The anti-Le Pen demonstration in Paris was huge. Not British lefty huge, where a man with a slight stutter stoops over a microphone having been unable to adjust it to his height and says: "What an amazing turnout we've got today." Then it screeches with feedback while you think to yourself, "there's exactly 186 because I counted".
Trying to leave the march in order to write this felt like being a robber trying to evade the police at the end of a Hollywood car chase. I would spot an empty side street, advance up it 50 yards, then an enormous crowd would surge down it and I'd be forced to find another escape route. Every wide French road within vision was packed and impossible to squeeze through, so that trying to go anywhere was like walking against a crowd leaving a Pogues gig. And this was an hour before the march was officially due to start. Maybe the French reckon that as they were five years late opposing the fascists last time, they'd better make sure and be punctual this time round.
A few hours earlier, I'd walked past the magnificent Opera building, in front of which a stage was being prepared for Le Pen's speech to his supporters. A series of roadies was running across the stage administering a soundcheck. Fascist soundchecks aren't things you see every day, but I suppose Hitler must have had them, especially for outdoor gigs with no natural acoustics, like Nuremberg. Someone must have stood there yelling: "Ein. ein. ein zwei. I'm still getting a bit of echo, Joseph."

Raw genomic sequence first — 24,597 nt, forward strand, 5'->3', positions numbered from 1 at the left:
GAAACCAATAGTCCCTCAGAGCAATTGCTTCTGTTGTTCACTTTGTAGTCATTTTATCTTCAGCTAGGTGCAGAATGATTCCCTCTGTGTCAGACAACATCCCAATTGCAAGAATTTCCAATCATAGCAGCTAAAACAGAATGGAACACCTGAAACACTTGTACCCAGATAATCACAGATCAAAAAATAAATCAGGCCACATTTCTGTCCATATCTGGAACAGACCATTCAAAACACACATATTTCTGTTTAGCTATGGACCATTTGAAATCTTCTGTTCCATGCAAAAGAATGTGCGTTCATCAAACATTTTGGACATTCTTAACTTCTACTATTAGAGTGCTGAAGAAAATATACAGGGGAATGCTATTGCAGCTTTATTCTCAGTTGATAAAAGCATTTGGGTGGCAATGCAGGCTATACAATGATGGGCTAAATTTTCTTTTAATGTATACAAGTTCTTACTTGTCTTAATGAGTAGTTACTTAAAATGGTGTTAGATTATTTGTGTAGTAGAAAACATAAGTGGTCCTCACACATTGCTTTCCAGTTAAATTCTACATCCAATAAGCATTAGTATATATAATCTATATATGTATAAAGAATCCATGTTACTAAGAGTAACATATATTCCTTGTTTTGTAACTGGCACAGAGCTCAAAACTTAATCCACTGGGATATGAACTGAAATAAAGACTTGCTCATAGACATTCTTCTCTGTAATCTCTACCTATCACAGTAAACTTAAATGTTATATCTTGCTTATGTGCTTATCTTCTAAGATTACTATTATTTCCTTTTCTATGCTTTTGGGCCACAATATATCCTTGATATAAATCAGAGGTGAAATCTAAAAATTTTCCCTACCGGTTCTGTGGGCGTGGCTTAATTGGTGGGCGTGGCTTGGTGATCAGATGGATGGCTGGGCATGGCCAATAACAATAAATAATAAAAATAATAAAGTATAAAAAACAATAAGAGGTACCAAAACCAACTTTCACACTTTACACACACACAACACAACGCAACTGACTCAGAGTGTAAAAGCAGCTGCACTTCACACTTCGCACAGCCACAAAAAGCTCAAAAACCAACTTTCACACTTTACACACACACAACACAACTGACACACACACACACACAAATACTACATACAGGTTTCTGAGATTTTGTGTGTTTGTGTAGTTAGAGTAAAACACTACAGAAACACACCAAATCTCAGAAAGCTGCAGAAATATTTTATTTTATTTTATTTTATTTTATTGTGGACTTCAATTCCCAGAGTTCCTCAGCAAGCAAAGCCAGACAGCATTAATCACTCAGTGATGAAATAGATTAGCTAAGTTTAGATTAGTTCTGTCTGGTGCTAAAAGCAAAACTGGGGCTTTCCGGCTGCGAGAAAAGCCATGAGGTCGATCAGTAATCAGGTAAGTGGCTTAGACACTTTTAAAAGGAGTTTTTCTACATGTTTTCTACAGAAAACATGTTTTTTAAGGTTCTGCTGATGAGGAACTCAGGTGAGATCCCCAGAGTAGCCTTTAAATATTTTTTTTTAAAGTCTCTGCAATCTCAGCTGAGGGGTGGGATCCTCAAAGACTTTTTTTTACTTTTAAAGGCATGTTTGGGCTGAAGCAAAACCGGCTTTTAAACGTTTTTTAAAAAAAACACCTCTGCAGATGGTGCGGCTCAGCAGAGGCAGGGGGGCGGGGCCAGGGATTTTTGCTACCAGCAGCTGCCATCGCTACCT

There were around 15,000 on the National Front march, almost all carrying French flags; not just any French flags, but pristine, crisp and perfectly ironed. Then a contingent carried equally immaculate flags with the slogan, "God, family, country", just ahead of a line of old people covered in war medals and wearing unfathomably huge berets.
Giant screens conveyed their leader's speech and a Le Pen airship flew above. All this is presumably supposed to make these people feel part of something they can be proud of, instead of feeling lost and abandoned, a sentiment of "I've no job, but I do have an airship". Yet it was strangely miserable, in a Third Reich sort of way, as if attendance was out of duty.